This year marks the inaugural London International Disputes Week as well as the launch of the City’s first dedicated arbitration facility, the International Arbitration Centre. How will these developments impact the future of arbitration in London, especially compared to rival centers, such as Singapore?
George Burn: The IDRC is partly owned by practitioners, so many people will always hold it close to their hearts. But, frankly, we needed an alternative, somewhere a little bit different and better. The ICC’s facility in Paris, Maxwell Chambers in Singapore, and even the new center in Mumbai are all better in terms of facilities than the IDRC, so it’s good in that sense to have a genuine competitor with the International Arbitration Centre.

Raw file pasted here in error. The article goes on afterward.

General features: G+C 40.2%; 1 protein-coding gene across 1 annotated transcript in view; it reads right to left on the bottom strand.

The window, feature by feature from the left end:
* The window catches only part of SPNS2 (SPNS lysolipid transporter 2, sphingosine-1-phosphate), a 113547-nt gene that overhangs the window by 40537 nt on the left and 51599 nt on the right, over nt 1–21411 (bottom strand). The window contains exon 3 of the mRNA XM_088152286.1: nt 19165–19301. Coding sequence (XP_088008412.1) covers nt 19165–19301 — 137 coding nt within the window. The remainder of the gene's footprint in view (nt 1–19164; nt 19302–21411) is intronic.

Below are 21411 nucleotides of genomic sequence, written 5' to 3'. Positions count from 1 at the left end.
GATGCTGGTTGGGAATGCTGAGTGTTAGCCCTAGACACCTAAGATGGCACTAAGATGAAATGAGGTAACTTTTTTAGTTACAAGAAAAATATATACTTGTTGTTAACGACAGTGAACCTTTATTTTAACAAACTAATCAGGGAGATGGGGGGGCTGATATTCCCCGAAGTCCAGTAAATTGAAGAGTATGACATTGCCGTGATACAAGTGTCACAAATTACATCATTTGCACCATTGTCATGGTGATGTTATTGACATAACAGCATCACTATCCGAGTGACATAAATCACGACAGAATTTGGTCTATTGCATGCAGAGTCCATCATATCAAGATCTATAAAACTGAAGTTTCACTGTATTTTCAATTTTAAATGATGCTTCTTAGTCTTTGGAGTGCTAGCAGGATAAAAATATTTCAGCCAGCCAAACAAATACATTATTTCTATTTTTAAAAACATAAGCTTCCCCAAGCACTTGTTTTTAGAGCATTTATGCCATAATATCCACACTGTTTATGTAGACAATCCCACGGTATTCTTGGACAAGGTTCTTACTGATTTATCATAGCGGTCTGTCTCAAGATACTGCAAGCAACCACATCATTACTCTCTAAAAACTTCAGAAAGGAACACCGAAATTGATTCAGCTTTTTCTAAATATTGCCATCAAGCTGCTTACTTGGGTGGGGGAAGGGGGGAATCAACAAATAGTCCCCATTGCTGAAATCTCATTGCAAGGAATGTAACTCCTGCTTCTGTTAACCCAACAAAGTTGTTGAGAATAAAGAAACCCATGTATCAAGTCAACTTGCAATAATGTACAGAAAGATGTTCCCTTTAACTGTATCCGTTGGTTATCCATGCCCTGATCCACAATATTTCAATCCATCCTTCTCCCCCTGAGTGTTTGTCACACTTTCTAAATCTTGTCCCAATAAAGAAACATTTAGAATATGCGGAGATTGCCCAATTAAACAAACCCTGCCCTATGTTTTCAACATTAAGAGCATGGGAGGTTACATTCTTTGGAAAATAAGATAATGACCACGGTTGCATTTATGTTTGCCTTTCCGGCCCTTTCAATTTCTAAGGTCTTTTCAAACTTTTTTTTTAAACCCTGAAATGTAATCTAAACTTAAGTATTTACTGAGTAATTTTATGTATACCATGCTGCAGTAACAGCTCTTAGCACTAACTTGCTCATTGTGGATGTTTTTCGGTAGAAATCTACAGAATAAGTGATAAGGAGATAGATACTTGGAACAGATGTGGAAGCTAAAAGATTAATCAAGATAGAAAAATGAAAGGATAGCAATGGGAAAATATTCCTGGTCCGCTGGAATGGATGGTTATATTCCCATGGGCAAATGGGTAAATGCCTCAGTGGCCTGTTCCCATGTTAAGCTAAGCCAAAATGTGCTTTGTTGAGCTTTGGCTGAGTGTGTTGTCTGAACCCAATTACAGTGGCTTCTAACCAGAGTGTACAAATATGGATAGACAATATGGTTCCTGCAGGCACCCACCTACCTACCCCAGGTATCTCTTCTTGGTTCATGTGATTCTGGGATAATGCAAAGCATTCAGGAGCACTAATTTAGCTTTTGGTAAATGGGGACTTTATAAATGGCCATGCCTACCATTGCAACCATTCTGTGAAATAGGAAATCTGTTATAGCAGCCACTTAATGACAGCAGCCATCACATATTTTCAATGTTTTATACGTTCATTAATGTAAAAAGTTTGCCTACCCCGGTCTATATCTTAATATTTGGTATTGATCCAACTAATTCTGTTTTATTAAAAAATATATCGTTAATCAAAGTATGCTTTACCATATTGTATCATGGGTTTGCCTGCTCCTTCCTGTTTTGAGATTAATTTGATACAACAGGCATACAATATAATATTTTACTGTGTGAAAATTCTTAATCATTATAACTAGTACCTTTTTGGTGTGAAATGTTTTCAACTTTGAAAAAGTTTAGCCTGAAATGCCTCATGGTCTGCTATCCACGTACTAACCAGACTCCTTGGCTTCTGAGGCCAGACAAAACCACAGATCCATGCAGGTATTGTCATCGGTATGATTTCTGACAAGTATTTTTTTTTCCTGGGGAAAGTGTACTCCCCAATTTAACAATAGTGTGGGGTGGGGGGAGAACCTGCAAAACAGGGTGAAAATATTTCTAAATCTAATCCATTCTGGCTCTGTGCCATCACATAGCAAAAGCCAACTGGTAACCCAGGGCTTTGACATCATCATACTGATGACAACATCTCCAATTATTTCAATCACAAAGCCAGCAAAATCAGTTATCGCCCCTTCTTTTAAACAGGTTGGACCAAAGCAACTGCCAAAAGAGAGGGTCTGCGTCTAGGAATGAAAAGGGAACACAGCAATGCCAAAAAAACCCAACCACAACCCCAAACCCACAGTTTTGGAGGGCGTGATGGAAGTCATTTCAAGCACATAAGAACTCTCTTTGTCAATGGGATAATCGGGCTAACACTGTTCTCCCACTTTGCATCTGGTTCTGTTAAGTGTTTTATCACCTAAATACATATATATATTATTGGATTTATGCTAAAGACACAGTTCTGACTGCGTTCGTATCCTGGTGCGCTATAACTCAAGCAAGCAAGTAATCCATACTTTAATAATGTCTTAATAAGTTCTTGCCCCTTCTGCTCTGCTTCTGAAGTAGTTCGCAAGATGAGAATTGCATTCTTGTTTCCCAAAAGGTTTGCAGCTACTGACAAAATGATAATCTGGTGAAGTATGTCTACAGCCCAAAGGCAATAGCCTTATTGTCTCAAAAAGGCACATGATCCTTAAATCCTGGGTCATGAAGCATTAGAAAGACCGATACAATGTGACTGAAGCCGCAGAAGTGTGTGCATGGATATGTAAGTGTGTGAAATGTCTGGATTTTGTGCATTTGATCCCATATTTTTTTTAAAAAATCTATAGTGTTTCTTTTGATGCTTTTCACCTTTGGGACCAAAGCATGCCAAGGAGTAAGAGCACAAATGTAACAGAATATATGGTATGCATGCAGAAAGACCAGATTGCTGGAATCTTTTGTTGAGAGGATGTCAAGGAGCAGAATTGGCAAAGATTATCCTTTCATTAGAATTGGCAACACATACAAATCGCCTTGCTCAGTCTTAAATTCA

I think the Disputes Week is really significant and a good thing for London to be doing, because it showcases the full spectrum of disputes in London, not just arbitration. It’s all the court litigators as well, people that practice mediation. It’s fantastic that the Secretary of State for Justice is speaking. It’s genuinely a good thing.
Janet Whittaker: I agree that it’s an excellent development for London to have an International Disputes Week. Ultimately, however, this development will be additive rather than determinative. What will continue to secure London’s position as a leading seat are all its other attributes—English law, the neutrality of the court system, easy access to highly qualified lawyers, and English language proceedings.
Paul Brumpton: Another point to make is that because London is a center for lawyers, there is an enormous amount of arbitration work done in London which is neither English law nor English seat. In fact, the majority of my cases in the last ten years have been neither one or the other. A lot of what we do is foreign law, foreign seat. People come here for construction expertise, investment treaty expertise, or whatever it may be, because London is this huge center of gravity of legal expertise.